“We have old things to see. And then we have very old things and even older things to see.” Thus speaks the man who has asked me to call him ‘Sammy’, claiming that he looks like Sammy Davis Junior. His real name is Abdulilah Sussi. He’s my guide here in Fez, by the Atlas Mountains in Morocco. As Fez is a place with a medina with 10,000 labyrinthine alleyways, a guide is essential.
We’re taking a rest in a café after a hot morning of walking in the medina. I look into my glass containing something that looks like a small forest. “We call it Moroccan whisky. It’s good for everything,” explains the proprietor, translated by Sammy Davis Junior. Apparently it’s tea made of absinthe, mint, sage and various other herbs with medicinal qualities.
Fez is Morocco’s oldest imperial city, and one of its holiest too. It boasts the largest medieval medina in the world (housing 270,000 people), gets the UNESCO seal of approval and is the largest car-free zone in the world. Instead of cars, imagine eight mighty gates, ten miles of 11th century sandstone walls and eight madrassas (14th century Koranic schools). Plus trains of donkeys burdened with barrels of olives to sacks of cement in alleys that are sometimes so narrow that I have to walk sideways to pass someone. Above this scene, swifts swoop past minarets in an apricot sky, and storks nest on city walls. I feel as if I’m travelling back in time, over 1000 years.
I spend all morning with ‘Sammy’ (he’s guided Muhammad Ali through to Colin Powell) in the grandmother of all medinas with its mosques, riads, palace and madrassas; and Al Quaraouiyine, a university (now a humungous mosque accommodating 22,000), founded 859 AD. “It is the oldest university in the world, even if Oxford say they’re older,” says Sammy. Fez is also a place that’s a melting pot of Andalusian Arabs, Kairouan from Tunisia, Jews and Berbers. A place where old men at café tables snooze in djellabas. And where we stop for street food: bessara, the worker’s fava bean soup, followed by the sweetest of prickly pears.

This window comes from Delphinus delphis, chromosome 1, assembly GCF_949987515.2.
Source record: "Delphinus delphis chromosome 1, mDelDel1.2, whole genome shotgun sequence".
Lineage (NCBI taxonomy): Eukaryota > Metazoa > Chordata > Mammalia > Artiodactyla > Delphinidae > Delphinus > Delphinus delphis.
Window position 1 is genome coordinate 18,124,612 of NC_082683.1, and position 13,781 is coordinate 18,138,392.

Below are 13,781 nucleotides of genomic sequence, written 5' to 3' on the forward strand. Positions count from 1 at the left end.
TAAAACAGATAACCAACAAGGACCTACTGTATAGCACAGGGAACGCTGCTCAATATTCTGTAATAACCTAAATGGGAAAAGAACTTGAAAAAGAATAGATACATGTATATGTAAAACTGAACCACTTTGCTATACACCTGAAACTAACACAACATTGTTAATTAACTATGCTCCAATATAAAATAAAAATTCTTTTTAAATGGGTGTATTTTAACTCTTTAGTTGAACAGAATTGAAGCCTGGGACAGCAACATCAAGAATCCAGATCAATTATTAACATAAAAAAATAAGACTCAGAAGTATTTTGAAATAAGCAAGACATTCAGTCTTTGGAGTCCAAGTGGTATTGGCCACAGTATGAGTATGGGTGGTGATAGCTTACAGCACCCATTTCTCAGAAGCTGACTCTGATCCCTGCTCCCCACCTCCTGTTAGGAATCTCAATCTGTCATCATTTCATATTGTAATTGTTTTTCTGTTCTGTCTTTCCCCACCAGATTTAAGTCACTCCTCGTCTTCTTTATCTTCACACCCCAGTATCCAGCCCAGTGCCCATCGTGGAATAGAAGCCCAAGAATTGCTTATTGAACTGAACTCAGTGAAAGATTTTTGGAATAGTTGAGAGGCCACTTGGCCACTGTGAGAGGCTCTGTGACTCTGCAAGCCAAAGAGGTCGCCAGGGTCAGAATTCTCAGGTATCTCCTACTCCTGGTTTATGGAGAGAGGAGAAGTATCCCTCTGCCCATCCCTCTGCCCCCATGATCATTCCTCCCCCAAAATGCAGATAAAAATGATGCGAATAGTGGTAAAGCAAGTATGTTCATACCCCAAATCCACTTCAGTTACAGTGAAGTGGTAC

A highlight is our visit to the Chouara tannery (the largest of five tanneries) with its giant’s ‘inkwells’ for dying animal skins and vats of pigeon poop for softening the hides. “Sniff a sprig of fresh mint to hide the stench,” Sammy instructs. “They use indigo, saffron, henna and mint vegetable dyes.” The shop assistant in the leather shop collars us on the way down from the rooftop terrace overlooking the tannery. “Just look, no buy. We sell number one lamb, camel and goat leather,” he says. “In the tourist market jackets is donkey.”
But the real highlight of my trip comes next morning: the Palais Amani souk and cookery experience. Zakia, the size zero chef, takes me to the medina to buy items to cook for my lunch. We stop at a butcher’s selling live chickens. Just look, no buy. “She already bought one of these for your lunch,” says my interpreter. “She plucked it and put it in salty water to clean it.”
Then we go to a spice shop that flogs everything from saffron to snake oil and live turtles. Past the shop selling camel meat…it’s easy to spot: there’s the decapitated head of a camel outside. A quick stop at the snail shop, where several escapees are slivering up the walls, and on to peek into the public bakery where townswomen take their dough to be made into loaves by a man with a naked torso. Then we return to the hotel with laden straw baskets and there cook a chicken tagine under the citrus trees in the courtyard – Zakia wearing her headscarf and me in an apron.
It’s good to escape the souk to the oasis that is the art deco Palais Amani – with its mosaic courtyard with decorative pool and fountain, and friendly staff. Later I get scrubbed and rubbed until I gleam silkily in the candlelit hammam – leaving behind the dust of the medina and several layers of my skin. Afterwards I eat cardoons with preserved lemons under a lemon tree threaded prettily with filigree lamps, birdsong surrounding me. Then I chill on the roof terrace sipping mint tea while overlooking minarets and mountains, the call to prayer in the air – before retiring to my rose petal-strewn suite with king size bed, fluffiest of towels and the softest of soft pillows.